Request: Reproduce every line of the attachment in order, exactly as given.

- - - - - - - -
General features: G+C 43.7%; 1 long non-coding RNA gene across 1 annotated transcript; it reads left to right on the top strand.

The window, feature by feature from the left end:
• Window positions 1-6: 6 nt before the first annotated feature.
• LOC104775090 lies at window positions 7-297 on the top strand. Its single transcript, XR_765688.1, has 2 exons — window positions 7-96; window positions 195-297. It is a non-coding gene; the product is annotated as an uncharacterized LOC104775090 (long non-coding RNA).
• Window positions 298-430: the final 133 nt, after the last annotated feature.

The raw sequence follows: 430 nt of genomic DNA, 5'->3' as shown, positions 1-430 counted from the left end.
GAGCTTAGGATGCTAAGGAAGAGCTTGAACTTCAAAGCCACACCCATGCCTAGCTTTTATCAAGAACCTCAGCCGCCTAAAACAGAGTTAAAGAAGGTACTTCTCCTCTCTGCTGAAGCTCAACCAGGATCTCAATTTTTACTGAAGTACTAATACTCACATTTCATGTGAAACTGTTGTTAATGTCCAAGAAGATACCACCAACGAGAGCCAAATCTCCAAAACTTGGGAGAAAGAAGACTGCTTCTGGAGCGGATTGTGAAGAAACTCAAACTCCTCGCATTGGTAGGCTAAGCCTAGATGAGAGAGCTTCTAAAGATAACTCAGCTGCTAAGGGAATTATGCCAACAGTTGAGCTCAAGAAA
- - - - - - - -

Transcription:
General features: G+C 43.7%; 1 long non-coding RNA gene across 1 annotated transcript; it reads left to right on the top strand.

The window, feature by feature from the left end:
• Window positions 1-6: 6 nt before the first annotated feature.
• LOC104775090 lies at window positions 7-297 on the top strand. Its single transcript, XR_765688.1, has 2 exons — window positions 7-96; window positions 195-297. It is a non-coding gene; the product is annotated as an uncharacterized LOC104775090 (long non-coding RNA).
• Window positions 298-430: the final 133 nt, after the last annotated feature.

The raw sequence follows: 430 nt of genomic DNA, 5'->3' as shown, positions 1-430 counted from the left end.
GAGCTTAGGATGCTAAGGAAGAGCTTGAACTTCAAAGCCACACCCATGCCTAGCTTTTATCAAGAACCTCAGCCGCCTAAAACAGAGTTAAAGAAGGTACTTCTCCTCTCTGCTGAAGCTCAACCAGGATCTCAATTTTTACTGAAGTACTAATACTCACATTTCATGTGAAACTGTTGTTAATGTCCAAGAAGATACCACCAACGAGAGCCAAATCTCCAAAACTTGGGAGAAAGAAGACTGCTTCTGGAGCGGATTGTGAAGAAACTCAAACTCCTCGCATTGGTAGGCTAAGCCTAGATGAGAGAGCTTCTAAAGATAACTCAGCTGCTAAGGGAATTATGCCAACAGTTGAGCTCAAGAAA